Sambra says new VIN-Lookup website is not good enough
The SA Motor Body Repairers’ Association (Sambra) has criticised the new VIN-Lookup website for not going far enough to protect consumers from unwittingly buying potential “death trap” cars.
The SA Insurance Association (Saia) this month launched a new VIN-Lookup website with Code 3 (rebuilt), Code 3A (spare parts only) and code 4 (scrap — permanently demolished vehicles) to allow motorists and stakeholders to see the motoring history of a particular vehicle.
Saia agreed to make the formerly hidden information public after lobbying by Sambra, which took up the cause to prevent the practice of written-off or seriously damaged cars being rebuilt and put back into circulation by unscrupulous repairers to be purchased by unsuspecting consumers.
Access for members of the public is free on www.vinlookupsa.co.za, though the vehicle salvage database only applies to the estimated 30% of vehicles in the country that have been insured.
Jacques Viljoen, Sambra national director, criticised Saia for not yet listing previously written-off code 2 vehicles.
“While the industry welcomes this first release it is however not getting to the heart of the problem which talks to previously written off code 2 vehicles that find their way to salvage yards and are then repaired and sold back into the system to unsuspecting consumers,” says Viljoen.
“The real issue we are fighting is transparency and access to information. The code 3s and 4s are already on our system but it is the code 2s which have been declared uneconomical to repair which talk to the problem.”
Without a transparent record there is no way to inform prospective buyers of used motor vehicles, whether they are individuals or used car dealers, of the status history of the vehicle and this is a major problem for unsuspecting motorists who are buying second-hand vehicles.
William Miller, CEO of DealersOnline — vehicle valuation and auction specialists for the South African dealer market — confirmed they receive at least one complaint a week of an incorrectly coded vehicle.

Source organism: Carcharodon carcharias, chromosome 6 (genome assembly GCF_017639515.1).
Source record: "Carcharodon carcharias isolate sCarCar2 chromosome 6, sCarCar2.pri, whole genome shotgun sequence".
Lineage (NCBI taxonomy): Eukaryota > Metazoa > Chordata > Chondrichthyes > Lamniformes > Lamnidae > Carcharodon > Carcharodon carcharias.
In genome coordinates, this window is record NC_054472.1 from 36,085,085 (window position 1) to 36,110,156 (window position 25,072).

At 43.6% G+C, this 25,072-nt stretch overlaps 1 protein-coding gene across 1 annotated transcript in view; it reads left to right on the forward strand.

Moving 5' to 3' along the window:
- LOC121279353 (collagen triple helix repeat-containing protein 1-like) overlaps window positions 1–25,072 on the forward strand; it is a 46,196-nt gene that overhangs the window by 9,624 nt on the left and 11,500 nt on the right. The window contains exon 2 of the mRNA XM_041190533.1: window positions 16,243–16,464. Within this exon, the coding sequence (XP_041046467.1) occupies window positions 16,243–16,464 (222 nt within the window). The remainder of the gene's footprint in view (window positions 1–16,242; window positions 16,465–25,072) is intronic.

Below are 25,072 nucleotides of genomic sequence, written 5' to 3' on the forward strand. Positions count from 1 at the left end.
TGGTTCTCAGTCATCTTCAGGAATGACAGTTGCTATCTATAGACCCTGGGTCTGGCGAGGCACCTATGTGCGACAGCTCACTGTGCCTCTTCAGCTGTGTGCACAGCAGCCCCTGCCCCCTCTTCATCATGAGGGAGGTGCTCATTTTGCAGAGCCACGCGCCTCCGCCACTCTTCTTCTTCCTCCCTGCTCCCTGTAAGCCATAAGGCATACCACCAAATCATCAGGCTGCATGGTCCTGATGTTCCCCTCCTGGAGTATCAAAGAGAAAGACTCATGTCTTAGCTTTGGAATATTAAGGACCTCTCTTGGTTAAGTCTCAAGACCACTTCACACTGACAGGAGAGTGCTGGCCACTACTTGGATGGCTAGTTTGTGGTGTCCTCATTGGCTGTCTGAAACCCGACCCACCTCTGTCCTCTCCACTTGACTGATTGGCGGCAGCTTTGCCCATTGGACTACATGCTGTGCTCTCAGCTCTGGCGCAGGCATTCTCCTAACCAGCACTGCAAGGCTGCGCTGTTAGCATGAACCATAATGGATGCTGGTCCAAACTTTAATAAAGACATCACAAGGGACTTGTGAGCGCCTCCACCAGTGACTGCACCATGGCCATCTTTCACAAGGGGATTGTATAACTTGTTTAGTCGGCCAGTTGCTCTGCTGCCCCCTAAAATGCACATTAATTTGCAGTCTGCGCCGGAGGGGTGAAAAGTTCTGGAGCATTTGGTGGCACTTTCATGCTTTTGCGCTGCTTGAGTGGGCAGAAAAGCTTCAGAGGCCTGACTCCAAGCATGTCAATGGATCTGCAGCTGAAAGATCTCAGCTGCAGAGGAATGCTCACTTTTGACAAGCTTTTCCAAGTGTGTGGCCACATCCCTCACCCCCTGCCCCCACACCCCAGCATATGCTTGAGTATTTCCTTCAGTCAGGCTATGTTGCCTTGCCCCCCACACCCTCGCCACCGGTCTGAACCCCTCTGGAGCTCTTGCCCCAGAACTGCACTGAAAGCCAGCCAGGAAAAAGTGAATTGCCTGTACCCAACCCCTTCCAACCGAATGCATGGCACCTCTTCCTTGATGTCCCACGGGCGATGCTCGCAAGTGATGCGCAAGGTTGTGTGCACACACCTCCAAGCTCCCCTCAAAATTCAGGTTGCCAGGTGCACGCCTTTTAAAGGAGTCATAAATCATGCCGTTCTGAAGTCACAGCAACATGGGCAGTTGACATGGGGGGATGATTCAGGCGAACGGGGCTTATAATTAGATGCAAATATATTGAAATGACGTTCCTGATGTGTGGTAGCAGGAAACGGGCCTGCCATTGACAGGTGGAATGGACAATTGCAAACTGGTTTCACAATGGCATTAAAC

He says last week they sent a 2021 Kia Seltos with just over 38,000km on the clock for an independent assessment. The vehicle had been bought new from a dealer in Helderberg and then sold to another dealership with the information that it had sustained some rear-end damage. On inspection, however, only minor imperfections in paint and body panels on the rear could be seen.
“What the dealer did not realise,” says Miller, “is that it had actually been declared a write-off in September 2022 and subsequently salvaged at a scrap yard in Cape Town. Our assessor managed to locate the Natis registration with the salvage photos registration, and via chassis number input on the Ace Website search confirmed that this was indeed the same vehicle. Closer investigation found it had been bought from auction and within 60 days restored and reintroduced onto the road, eventually being bought by the current unsuspecting owner.”
“Sambra placed this vehicle’s details on the new VIN-Lookup website and it unfortunately did not come up. So until we have Code 2 ‘uneconomical vehicle to repair’ data the problem will persist,” says Viljoen.
Miller says this poses questions about who potentially stands to gain most in the repair cycle.
Viljoen says this is just one more example of an erroneously written-off automobile, salvaged, repaired and subsequently reintroduced into the market without transparency regarding its previous write-off status. It also points to a potentially bigger problem of why the vehicle was written off in the first place and the competence of the assessment tests being carried out.
“There is a very clear need for transparency and due diligence when trading in second-hand vehicles. The ball is without a doubt very squarely back in Saia’s court,” says Viljoen.
Saia said the second phase of VIN-Lookup, to be available by the end of 2023 at the earliest, will consider inclusion of written-off code 2 vehicles.
Saia CEO Viviene Pearson said of the 14-million registered vehicles in South Africa, less than 5-million are insured.
“This means access to this small database against the population of registered vehicles in South Africa is not the silver bullet mentioned in some reports on this topic,” she said.
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